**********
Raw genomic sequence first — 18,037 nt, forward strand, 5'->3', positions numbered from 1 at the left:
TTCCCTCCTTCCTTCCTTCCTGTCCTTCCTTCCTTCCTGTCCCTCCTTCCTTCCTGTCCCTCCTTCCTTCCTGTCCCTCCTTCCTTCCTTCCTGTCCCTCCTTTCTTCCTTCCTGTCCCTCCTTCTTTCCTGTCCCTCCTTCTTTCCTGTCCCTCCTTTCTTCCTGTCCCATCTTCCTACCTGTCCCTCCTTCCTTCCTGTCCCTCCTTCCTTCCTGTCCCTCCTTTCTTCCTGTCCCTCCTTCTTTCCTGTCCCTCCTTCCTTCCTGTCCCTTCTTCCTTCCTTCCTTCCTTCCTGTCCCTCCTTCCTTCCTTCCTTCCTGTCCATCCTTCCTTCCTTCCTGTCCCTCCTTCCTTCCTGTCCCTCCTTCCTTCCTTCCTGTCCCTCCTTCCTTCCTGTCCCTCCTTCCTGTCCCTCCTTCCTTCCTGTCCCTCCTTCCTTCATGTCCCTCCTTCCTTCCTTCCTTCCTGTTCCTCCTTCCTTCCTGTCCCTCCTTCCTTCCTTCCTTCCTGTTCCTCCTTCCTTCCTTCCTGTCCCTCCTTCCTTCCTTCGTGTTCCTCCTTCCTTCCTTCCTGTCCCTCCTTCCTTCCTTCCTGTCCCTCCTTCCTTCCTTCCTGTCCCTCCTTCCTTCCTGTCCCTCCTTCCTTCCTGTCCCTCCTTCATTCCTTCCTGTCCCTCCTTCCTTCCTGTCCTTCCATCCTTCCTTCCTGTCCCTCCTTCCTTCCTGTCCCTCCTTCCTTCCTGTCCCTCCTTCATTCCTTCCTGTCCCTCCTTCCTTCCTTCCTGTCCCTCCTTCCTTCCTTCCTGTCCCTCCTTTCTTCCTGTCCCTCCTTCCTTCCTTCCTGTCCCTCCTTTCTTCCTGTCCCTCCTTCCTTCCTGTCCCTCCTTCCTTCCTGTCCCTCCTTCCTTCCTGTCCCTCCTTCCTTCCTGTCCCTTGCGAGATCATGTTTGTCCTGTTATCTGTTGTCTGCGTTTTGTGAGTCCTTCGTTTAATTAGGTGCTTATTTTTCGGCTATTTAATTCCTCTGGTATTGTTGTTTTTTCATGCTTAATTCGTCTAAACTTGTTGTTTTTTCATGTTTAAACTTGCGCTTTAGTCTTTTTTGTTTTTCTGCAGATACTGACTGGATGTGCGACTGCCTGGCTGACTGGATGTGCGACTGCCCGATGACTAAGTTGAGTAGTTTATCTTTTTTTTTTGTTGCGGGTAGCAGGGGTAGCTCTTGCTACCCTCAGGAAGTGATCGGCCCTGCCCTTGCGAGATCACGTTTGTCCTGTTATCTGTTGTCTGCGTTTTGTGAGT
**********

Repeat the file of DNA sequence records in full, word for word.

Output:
Raw genomic sequence first — 18,037 nt, forward strand, 5'->3', positions numbered from 1 at the left:
TTCCCTCCTTCCTTCCTTCCTGTCCTTCCTTCCTTCCTGTCCCTCCTTCCTTCCTGTCCCTCCTTCCTTCCTGTCCCTCCTTCCTTCCTTCCTGTCCCTCCTTTCTTCCTTCCTGTCCCTCCTTCTTTCCTGTCCCTCCTTCTTTCCTGTCCCTCCTTTCTTCCTGTCCCATCTTCCTACCTGTCCCTCCTTCCTTCCTGTCCCTCCTTCCTTCCTGTCCCTCCTTTCTTCCTGTCCCTCCTTCTTTCCTGTCCCTCCTTCCTTCCTGTCCCTTCTTCCTTCCTTCCTTCCTTCCTGTCCCTCCTTCCTTCCTTCCTTCCTGTCCATCCTTCCTTCCTTCCTGTCCCTCCTTCCTTCCTGTCCCTCCTTCCTTCCTTCCTGTCCCTCCTTCCTTCCTGTCCCTCCTTCCTGTCCCTCCTTCCTTCCTGTCCCTCCTTCCTTCATGTCCCTCCTTCCTTCCTTCCTTCCTGTTCCTCCTTCCTTCCTGTCCCTCCTTCCTTCCTTCCTTCCTGTTCCTCCTTCCTTCCTTCCTGTCCCTCCTTCCTTCCTTCGTGTTCCTCCTTCCTTCCTTCCTGTCCCTCCTTCCTTCCTTCCTGTCCCTCCTTCCTTCCTTCCTGTCCCTCCTTCCTTCCTGTCCCTCCTTCCTTCCTGTCCCTCCTTCATTCCTTCCTGTCCCTCCTTCCTTCCTGTCCTTCCATCCTTCCTTCCTGTCCCTCCTTCCTTCCTGTCCCTCCTTCCTTCCTGTCCCTCCTTCATTCCTTCCTGTCCCTCCTTCCTTCCTTCCTGTCCCTCCTTCCTTCCTTCCTGTCCCTCCTTTCTTCCTGTCCCTCCTTCCTTCCTTCCTGTCCCTCCTTTCTTCCTGTCCCTCCTTCCTTCCTGTCCCTCCTTCCTTCCTGTCCCTCCTTCCTTCCTGTCCCTCCTTCCTTCCTGTCCCTTGCGAGATCATGTTTGTCCTGTTATCTGTTGTCTGCGTTTTGTGAGTCCTTCGTTTAATTAGGTGCTTATTTTTCGGCTATTTAATTCCTCTGGTATTGTTGTTTTTTCATGCTTAATTCGTCTAAACTTGTTGTTTTTTCATGTTTAAACTTGCGCTTTAGTCTTTTTTGTTTTTCTGCAGATACTGACTGGATGTGCGACTGCCTGGCTGACTGGATGTGCGACTGCCCGATGACTAAGTTGAGTAGTTTATCTTTTTTTTTTGTTGCGGGTAGCAGGGGTAGCTCTTGCTACCCTCAGGAAGTGATCGGCCCTGCCCTTGCGAGATCACGTTTGTCCTGTTATCTGTTGTCTGCGTTTTGTGAGT